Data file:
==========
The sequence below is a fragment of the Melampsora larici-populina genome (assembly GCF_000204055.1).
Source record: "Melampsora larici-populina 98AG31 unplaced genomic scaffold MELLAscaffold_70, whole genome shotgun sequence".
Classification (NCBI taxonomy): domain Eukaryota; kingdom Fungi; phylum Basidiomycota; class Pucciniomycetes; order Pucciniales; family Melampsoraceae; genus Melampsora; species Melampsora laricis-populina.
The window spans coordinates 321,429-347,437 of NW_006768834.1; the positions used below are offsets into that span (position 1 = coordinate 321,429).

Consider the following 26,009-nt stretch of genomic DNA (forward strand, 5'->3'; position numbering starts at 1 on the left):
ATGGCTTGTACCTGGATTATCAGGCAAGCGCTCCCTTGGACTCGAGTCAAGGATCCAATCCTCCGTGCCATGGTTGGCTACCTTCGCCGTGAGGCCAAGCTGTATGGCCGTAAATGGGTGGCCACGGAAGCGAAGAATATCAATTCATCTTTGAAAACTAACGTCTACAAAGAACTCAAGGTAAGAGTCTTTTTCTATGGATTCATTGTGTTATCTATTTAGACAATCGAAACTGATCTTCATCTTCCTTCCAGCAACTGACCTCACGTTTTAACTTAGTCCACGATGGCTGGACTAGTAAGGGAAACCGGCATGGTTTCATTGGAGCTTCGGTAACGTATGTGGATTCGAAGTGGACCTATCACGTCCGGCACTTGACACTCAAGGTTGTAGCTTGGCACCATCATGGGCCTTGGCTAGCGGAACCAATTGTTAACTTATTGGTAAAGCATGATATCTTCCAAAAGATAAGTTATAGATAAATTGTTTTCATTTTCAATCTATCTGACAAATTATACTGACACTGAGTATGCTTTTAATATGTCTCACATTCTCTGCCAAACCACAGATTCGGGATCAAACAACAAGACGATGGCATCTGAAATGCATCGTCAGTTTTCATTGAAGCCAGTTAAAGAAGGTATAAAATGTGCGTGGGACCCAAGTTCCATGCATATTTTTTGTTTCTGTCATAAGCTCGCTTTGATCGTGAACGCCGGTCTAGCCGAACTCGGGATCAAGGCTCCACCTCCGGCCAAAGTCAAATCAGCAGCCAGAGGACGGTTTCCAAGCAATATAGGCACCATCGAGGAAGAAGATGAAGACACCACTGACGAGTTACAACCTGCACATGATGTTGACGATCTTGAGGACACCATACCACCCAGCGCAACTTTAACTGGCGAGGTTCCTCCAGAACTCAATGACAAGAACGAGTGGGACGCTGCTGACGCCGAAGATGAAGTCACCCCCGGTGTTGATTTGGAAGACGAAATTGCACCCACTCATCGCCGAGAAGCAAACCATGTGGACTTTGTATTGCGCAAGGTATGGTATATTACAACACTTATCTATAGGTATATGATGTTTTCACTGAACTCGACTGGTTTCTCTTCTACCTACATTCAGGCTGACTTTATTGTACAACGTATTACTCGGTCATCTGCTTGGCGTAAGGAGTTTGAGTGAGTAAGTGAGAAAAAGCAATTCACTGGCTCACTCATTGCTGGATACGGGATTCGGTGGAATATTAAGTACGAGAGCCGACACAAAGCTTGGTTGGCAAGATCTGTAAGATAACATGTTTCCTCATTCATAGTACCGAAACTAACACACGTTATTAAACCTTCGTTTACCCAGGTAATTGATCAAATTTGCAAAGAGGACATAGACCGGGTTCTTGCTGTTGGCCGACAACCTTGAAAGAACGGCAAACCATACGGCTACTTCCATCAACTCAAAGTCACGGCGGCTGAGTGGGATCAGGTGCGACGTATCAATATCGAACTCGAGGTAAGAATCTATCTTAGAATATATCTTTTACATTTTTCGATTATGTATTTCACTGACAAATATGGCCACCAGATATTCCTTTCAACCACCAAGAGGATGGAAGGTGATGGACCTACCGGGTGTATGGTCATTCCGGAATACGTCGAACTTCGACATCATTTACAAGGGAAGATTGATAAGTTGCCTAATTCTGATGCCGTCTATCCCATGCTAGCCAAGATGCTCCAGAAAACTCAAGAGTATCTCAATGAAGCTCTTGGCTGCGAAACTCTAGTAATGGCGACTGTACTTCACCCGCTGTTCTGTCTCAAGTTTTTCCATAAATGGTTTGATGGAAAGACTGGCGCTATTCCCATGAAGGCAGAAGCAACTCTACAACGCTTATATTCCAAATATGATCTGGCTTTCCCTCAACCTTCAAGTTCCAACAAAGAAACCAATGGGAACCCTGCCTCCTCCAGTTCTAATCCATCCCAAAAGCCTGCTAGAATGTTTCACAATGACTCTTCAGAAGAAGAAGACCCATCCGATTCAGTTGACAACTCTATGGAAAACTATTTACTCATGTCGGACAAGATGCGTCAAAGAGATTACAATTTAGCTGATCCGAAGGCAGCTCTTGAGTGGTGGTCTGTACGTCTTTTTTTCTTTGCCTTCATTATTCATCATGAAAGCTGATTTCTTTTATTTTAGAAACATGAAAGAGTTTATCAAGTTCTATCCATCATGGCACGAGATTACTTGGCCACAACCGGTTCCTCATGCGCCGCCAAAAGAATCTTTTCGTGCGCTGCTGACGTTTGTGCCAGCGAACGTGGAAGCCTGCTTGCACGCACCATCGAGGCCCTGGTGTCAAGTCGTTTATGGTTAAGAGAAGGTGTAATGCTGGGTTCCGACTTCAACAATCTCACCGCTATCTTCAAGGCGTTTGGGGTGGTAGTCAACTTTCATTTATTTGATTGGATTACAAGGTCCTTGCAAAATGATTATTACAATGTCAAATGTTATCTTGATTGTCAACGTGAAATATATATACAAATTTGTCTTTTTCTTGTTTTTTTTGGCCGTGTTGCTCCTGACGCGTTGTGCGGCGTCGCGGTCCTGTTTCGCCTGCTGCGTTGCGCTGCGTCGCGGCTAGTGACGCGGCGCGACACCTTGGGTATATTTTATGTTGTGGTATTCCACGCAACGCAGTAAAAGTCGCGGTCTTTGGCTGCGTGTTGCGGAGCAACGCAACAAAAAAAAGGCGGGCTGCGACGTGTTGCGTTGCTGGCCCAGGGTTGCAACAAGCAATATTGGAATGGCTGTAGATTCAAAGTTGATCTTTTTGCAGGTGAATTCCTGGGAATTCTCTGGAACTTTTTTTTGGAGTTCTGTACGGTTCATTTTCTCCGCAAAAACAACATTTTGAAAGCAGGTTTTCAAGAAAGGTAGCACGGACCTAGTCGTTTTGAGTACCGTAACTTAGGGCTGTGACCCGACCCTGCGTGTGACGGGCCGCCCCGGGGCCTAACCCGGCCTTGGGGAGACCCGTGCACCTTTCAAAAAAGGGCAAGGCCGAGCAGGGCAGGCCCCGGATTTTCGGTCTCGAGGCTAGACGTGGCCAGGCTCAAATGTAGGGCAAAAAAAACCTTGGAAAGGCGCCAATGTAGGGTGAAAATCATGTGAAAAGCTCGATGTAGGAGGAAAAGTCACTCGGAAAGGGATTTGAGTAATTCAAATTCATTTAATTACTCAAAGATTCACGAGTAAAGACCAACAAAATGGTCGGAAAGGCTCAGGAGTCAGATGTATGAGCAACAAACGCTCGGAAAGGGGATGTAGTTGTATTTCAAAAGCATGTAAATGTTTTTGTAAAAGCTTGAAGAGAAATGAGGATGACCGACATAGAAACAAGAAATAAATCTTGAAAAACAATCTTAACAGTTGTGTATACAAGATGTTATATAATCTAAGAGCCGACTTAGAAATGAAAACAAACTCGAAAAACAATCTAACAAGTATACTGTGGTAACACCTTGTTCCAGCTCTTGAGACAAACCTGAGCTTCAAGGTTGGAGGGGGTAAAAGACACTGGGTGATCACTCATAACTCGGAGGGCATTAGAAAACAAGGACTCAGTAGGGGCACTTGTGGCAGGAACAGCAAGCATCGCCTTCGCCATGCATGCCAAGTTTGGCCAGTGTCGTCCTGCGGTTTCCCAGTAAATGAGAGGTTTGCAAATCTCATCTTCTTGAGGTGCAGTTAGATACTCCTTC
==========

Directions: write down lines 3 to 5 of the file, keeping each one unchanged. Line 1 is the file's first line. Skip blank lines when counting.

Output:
Classification (NCBI taxonomy): domain Eukaryota; kingdom Fungi; phylum Basidiomycota; class Pucciniomycetes; order Pucciniales; family Melampsoraceae; genus Melampsora; species Melampsora laricis-populina.
The window spans coordinates 321,429-347,437 of NW_006768834.1; the positions used below are offsets into that span (position 1 = coordinate 321,429).

Consider the following 26,009-nt stretch of genomic DNA (forward strand, 5'->3'; position numbering starts at 1 on the left):